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The Scoop On: Raw vs. Cooked Fruit

Posted By Allergic Living On 2011/11/30 @ 4:10 pm In Fruit and Vegetable Allergies | 2 Comments

163051958 [1]Photo: Beti Gorse/iStock/Thinkstock

One third of North Americans suffer from hay fever and an impressive 10 per cent of those have a related type of allergic reaction called Oral Allergy Syndrome. [2] OAS is a so-called “cross-reaction” – since the proteins present in certain trees are structured similarly to the proteins in certain fruits and vegetables.

In most people, OAS is a relatively mild allergic response, and people who have it can eat the vegetables or fruits that cause inflammation and itchiness in their throat and mouths – as long as those foods are cooked.

The reason for this? OAS sufferers are only allergic to the “heat labile proteins” – the proteins in the fruit that get destroyed once exposed to heat.

This explains why the symptoms are confined to the mouth: “When you eat the fruit raw, it’s your own body’s heat that breaks down the protein, which is why the reaction doesn’t move beyond the mouth,” says Dr. Paul Keith, an associate professor of allergy and clinical immunology at McMaster University in Hamilton, Ontario.

So while a raw apple a day might keep the person with OAS away, she can eat a slice of apple pie without a problem. The same goes for vegetables. While celery or carrots and dip may make your lips puff up, a nice hearty vegetable soup will go down smoothly.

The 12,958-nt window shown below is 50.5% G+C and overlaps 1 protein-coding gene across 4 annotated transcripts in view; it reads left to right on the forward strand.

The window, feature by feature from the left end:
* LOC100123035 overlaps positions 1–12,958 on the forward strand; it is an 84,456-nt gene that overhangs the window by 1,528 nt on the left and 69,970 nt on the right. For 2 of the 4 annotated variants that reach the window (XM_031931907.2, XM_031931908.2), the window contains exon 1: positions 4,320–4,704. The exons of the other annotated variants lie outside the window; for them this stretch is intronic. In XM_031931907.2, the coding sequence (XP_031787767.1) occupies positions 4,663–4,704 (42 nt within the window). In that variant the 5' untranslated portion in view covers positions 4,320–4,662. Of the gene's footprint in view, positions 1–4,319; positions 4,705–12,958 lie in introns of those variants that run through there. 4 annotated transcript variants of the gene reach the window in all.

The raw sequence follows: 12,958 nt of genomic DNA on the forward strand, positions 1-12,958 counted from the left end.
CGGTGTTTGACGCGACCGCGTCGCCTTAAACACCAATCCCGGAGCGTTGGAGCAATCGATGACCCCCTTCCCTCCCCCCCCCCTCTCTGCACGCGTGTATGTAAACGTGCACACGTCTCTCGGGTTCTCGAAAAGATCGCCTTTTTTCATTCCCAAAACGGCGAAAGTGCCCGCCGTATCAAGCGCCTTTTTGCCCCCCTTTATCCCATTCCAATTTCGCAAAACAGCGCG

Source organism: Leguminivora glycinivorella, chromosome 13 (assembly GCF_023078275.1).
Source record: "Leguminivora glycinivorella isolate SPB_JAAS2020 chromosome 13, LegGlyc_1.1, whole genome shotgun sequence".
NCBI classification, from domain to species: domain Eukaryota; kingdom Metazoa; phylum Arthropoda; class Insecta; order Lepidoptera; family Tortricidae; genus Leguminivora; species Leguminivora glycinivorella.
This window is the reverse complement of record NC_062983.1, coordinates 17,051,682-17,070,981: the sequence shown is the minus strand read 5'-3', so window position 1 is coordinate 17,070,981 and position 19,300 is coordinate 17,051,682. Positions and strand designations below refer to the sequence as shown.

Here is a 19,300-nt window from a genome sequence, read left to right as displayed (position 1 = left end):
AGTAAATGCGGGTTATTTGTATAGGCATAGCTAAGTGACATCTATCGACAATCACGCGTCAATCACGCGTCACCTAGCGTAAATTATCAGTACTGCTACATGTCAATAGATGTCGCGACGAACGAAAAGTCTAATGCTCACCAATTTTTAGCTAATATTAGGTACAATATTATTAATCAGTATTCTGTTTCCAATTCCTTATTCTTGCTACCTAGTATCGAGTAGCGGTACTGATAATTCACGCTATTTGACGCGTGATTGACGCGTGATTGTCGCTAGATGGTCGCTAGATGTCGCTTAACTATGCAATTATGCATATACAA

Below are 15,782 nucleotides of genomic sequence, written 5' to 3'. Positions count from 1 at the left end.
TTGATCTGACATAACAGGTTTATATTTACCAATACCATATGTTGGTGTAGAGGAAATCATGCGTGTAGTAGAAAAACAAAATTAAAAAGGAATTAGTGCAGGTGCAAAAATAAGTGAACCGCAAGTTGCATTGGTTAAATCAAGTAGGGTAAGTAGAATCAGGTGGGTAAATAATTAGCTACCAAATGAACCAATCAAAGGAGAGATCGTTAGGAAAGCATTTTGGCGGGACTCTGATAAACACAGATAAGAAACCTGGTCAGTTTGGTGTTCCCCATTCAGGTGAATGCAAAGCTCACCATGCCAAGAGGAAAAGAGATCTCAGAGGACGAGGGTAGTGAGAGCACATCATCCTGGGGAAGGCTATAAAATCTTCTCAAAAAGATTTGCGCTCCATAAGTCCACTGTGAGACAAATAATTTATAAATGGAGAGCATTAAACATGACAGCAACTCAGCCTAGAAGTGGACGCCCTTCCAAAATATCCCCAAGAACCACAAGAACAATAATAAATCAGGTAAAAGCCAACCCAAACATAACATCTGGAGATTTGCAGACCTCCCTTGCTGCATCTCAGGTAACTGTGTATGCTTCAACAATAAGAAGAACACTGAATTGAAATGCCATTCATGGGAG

There are some tricks you can use to try to cheat nature – but they may not work for everyone. Dr. Bruce Mazer, director of the division of allergy and immunology at the Montreal Children’s Hospital and associate professor at McGill University in Montreal, suggests microwaving the fruit, like an apple, for a few seconds.

He also suggests sprinkling lemon juice on the raw fruit and letting it sit for a few minutes before eating. These tricks may help to break down those heat labile proteins while still allowing the fruit to be somewhat crisp. You can also simply try peeling the fruit first since most of the fruit’s proteins are in its peel. Of course, this would only help for fruits that have a peel and not for fruits like raspberries and strawberries.

Dr. Keith approaches management from a different angle. He suggests trying to better control the hay fever so that your body will no longer recognize the offending proteins, even in the related fruits and vegetables. This can be done by using saline nasal sprays to keep the nose clear, wearing glasses to protect the eyes, and keeping windows and doors closed to lessen exposure to pollens.


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[1] Image: http://allergicliving.com/wp-content/uploads/2011/11/163051958.jpg

[2] Oral Allergy Syndrome.: http://allergicliving.com/index.php/2010/08/19/fruit-vegetable-about/

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